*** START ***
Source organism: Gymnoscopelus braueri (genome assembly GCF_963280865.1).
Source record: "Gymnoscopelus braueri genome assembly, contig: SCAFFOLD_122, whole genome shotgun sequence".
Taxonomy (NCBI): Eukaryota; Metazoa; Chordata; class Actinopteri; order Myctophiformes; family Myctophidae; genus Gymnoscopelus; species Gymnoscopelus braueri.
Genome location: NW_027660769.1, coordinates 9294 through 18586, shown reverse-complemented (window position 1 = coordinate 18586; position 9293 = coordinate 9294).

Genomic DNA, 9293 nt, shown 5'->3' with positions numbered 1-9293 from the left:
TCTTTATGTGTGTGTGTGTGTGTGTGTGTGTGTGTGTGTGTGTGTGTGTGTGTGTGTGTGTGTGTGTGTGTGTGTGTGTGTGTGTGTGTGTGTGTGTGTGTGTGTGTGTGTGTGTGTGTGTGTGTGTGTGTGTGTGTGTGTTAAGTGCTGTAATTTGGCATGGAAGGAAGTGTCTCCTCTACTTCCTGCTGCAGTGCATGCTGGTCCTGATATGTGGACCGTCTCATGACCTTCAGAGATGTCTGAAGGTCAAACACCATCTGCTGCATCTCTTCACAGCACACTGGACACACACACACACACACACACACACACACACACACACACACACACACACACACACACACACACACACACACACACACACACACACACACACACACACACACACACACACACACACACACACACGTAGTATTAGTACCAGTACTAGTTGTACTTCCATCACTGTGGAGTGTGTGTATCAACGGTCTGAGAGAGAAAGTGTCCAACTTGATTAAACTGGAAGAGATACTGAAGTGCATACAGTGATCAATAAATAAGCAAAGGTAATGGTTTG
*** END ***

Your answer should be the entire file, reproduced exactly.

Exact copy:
Source organism: Gymnoscopelus braueri (genome assembly GCF_963280865.1).
Source record: "Gymnoscopelus braueri genome assembly, contig: SCAFFOLD_122, whole genome shotgun sequence".
Taxonomy (NCBI): Eukaryota; Metazoa; Chordata; class Actinopteri; order Myctophiformes; family Myctophidae; genus Gymnoscopelus; species Gymnoscopelus braueri.
Genome location: NW_027660769.1, coordinates 9294 through 18586, shown reverse-complemented (window position 1 = coordinate 18586; position 9293 = coordinate 9294).

Genomic DNA, 9293 nt, shown 5'->3' with positions numbered 1-9293 from the left:
TCTTTATGTGTGTGTGTGTGTGTGTGTGTGTGTGTGTGTGTGTGTGTGTGTGTGTGTGTGTGTGTGTGTGTGTGTGTGTGTGTGTGTGTGTGTGTGTGTGTGTGTGTGTGTGTGTGTGTGTGTGTGTGTGTGTGTGTGTGTTAAGTGCTGTAATTTGGCATGGAAGGAAGTGTCTCCTCTACTTCCTGCTGCAGTGCATGCTGGTCCTGATATGTGGACCGTCTCATGACCTTCAGAGATGTCTGAAGGTCAAACACCATCTGCTGCATCTCTTCACAGCACACTGGACACACACACACACACACACACACACACACACACACACACACACACACACACACACACACACACACACACACACACACACACACACACACACACACACACACACACACACACACACACACACACGTAGTATTAGTACCAGTACTAGTTGTACTTCCATCACTGTGGAGTGTGTGTATCAACGGTCTGAGAGAGAAAGTGTCCAACTTGATTAAACTGGAAGAGATACTGAAGTGCATACAGTGATCAATAAATAAGCAAAGGTAATGGTTTG